In the 2012 critics' poll, Sylvia Lawson wrote: "after the work of Chris Marker, the distinction between feature and documentary is simply out of date…" This film supports – indeed, predates – her argument. When Head of the Australian Shell Film Unit, Heyer was commissioned to make a film that captured "the essence of Australia". And so he did. Following in the tracks of outback postman Tom Kruze, with only an Aboriginal child for company, as he drives through the desert of central Australia delivering the mail, Lawson explains that Heyer’s film asks audiences "to remember hopelessness, to think of central Australia as a place we [white settlers] might visit and even live in, but one where we could never properly belong". It's a mythopoetic work, a strange and strangely beguiling film. As Lawson says: "In any kind of genre theory The Back of Beyond shouldn’t work, but it does." It's a great film and my favourite Australian film (closely followed by Raymond Longford's 1918 The Sentimental Bloke).
Here's another film that makes redundant the distinction between drama and documentary. There are several hugely talented First Nation filmmakers in Australia today at the forefront of Australian cinema. For me, Sen is at the forefront of this wave. Sen is best known for his Mystery Road (cinema and television) films and series but I think Toomelah is his finest work of art. He wove his screenplay around his observations of the community where his mother grew up. His film speaks to indigenous/settler, local/national and international/global political and cinematic relationships. Toomelah visualises a disruptive, postcolonial space: a borderland in need of a border. Sen’s vision of the land and landscape of Indigenous peoples whose sense of belonging to a nation that is otherwise ignored or denied by dominant white settler Australia shows him to be a sojourner in his own nation. One who's engaged in a practice that frames borders as a site of potential cultural encounter rather than of exclusion. Its determined optimism and belief in education moves me deeply.
This isn't my favourite film by this great Kurdish-Turkish filmmaker – his directorial debut, Ümut/Hope, is – but Yöl possesses an undeniable aura of 'greatness'. He wrote, shot-listed and planned it down to the smallest detail while in prison on a trumped up charge of murder. His friend and fellow filmmaker, Gören, carefully carried out Güney's instructions. Güney and the rushes were then spirited out of Turkey to Europe where he gained political asylum in France. He was able to edit the film in time for the Cannes Festival where it won the Palme d'Or (jointly with Costa Gavras' Missing). The prison you see in the opening sequence is the one from which he escaped and the prison guard's voice you hear barking orders on the loudspeaker is his. What a life! What a film!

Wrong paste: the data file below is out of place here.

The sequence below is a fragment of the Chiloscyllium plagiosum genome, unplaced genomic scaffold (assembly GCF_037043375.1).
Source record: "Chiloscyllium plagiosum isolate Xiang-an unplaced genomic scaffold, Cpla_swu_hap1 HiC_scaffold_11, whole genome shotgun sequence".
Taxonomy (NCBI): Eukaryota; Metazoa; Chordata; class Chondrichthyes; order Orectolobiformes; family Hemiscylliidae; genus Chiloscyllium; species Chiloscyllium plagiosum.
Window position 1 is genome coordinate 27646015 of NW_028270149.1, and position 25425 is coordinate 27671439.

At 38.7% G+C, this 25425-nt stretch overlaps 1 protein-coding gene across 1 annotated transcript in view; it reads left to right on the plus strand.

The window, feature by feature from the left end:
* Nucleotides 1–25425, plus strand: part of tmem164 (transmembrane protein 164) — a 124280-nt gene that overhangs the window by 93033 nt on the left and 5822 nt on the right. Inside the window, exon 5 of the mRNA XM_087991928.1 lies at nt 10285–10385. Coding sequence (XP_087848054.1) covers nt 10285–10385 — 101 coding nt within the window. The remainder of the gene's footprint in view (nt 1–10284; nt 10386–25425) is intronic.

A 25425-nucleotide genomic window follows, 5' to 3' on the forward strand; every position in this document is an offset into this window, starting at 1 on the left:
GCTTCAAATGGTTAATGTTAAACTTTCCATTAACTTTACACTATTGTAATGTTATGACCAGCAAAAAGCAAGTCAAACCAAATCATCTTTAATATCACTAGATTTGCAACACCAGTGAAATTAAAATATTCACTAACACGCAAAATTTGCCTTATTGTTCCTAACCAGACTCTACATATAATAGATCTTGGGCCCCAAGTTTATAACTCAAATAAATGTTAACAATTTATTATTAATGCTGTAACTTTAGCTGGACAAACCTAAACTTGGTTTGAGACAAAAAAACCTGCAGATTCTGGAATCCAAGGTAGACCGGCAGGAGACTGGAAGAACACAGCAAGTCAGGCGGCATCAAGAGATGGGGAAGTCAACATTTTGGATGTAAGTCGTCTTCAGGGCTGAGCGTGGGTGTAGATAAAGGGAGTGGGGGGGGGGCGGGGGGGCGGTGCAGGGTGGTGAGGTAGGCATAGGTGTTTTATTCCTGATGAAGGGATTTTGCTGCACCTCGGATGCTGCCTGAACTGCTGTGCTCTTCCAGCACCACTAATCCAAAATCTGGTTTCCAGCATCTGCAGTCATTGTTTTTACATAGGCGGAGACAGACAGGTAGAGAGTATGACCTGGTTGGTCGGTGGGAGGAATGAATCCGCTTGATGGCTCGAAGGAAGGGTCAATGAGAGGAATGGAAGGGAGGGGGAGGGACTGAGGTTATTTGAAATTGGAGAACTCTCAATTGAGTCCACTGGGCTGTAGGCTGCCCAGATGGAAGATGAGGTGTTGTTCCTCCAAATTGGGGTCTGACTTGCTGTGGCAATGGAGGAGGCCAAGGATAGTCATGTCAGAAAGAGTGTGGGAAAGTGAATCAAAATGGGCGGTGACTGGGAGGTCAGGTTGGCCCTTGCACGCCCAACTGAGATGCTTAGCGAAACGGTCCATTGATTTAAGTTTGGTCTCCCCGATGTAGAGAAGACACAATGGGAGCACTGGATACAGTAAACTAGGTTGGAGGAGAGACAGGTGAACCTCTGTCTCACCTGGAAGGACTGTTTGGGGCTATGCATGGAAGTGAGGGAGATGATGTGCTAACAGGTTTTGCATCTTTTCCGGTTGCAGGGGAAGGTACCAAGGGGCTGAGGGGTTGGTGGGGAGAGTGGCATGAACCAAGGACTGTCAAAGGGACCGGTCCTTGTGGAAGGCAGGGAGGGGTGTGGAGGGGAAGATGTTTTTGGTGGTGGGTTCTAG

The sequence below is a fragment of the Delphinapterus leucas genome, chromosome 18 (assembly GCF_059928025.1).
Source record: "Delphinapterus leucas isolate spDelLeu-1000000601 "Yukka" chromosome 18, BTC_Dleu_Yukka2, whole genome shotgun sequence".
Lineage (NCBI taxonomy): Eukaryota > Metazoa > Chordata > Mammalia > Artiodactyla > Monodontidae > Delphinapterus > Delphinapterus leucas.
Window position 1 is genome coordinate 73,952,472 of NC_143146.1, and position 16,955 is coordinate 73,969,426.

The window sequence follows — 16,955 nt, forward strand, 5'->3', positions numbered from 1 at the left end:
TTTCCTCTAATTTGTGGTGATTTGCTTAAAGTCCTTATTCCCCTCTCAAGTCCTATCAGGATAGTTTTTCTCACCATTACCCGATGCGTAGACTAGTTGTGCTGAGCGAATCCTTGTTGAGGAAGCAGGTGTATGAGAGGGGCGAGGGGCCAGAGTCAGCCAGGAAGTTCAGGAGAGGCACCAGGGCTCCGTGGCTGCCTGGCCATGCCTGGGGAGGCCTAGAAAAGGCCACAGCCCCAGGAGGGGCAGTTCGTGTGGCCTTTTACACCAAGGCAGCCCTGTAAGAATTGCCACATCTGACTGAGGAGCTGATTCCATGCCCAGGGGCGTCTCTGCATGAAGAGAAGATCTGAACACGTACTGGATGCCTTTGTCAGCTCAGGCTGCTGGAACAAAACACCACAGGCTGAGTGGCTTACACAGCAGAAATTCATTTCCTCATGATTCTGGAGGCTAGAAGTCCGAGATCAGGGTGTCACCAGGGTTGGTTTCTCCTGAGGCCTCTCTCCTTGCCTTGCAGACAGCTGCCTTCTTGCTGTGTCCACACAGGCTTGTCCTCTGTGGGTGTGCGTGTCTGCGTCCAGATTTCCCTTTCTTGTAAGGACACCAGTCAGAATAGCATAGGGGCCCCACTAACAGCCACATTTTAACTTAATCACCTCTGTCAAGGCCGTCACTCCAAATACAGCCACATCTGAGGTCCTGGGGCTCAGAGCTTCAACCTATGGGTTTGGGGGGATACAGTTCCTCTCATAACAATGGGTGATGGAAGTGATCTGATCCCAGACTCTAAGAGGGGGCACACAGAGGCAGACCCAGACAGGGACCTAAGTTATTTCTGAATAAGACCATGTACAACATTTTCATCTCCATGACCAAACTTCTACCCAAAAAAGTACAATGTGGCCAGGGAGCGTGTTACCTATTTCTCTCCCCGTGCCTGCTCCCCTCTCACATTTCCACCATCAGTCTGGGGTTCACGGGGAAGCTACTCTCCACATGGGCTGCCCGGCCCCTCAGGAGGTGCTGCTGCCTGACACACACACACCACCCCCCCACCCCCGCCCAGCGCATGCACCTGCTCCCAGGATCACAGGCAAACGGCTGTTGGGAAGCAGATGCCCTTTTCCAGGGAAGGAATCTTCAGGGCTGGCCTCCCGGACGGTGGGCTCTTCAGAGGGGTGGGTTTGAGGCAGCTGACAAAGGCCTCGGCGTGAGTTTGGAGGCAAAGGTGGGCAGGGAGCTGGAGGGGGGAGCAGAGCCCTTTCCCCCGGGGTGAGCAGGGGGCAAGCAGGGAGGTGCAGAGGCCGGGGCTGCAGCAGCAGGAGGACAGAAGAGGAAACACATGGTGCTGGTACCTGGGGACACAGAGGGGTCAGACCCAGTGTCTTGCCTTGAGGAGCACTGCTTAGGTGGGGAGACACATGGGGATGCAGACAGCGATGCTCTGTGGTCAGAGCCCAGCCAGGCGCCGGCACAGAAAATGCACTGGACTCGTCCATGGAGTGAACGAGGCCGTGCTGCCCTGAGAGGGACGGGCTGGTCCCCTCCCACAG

For many years now, my top favourite films, and the films I see most often, are Man With A Movie Camera (Dziga Vertov), Some Like It Hot (Billy Wilder), Seven Samurai (Kurosawa Akira), The Wizard of Oz (Victor Fleming), and two from Agnes Varda, Gleaners & I and Cléo from 5 to 7. But after agonising, I chose ten films (listed in no particular order) that I love, think are great works of filmic art, never fail but to move and astonish me, I take every opportunity to show my students, and I suspect won't appear on that many other lists.
I am desolate to have neglected many films that I love deeply, especially these: Night Mail (Harry Watt and Basil Wright), Sweetie (Jane Campion), Moolaadé (Ousmane Sembène), Late Spring (Ozu Yasujirō), The Sentimental Bloke (Raymond Longford); The Hour of the Furnaces (Octavio Getino and Fernando Solanas), Wavelength (Michael Snow), The Act of Seeing With One's Own Eyes (Stan Brakhage), Ikiru (Kurosawa Akira), Battle of Algiers (Gillo Pontecorvo), I Am Cuba (Mikhail Kalatozov). Strange to tell, and I don’t really understand why, but no films by several filmmakers who I consider great have made it on my list: Tsai Ming-liang, Frederick Wiseman, Wong Kar Wai, Chris Marker, Zhangke Jia, Robert Altman and John Ford.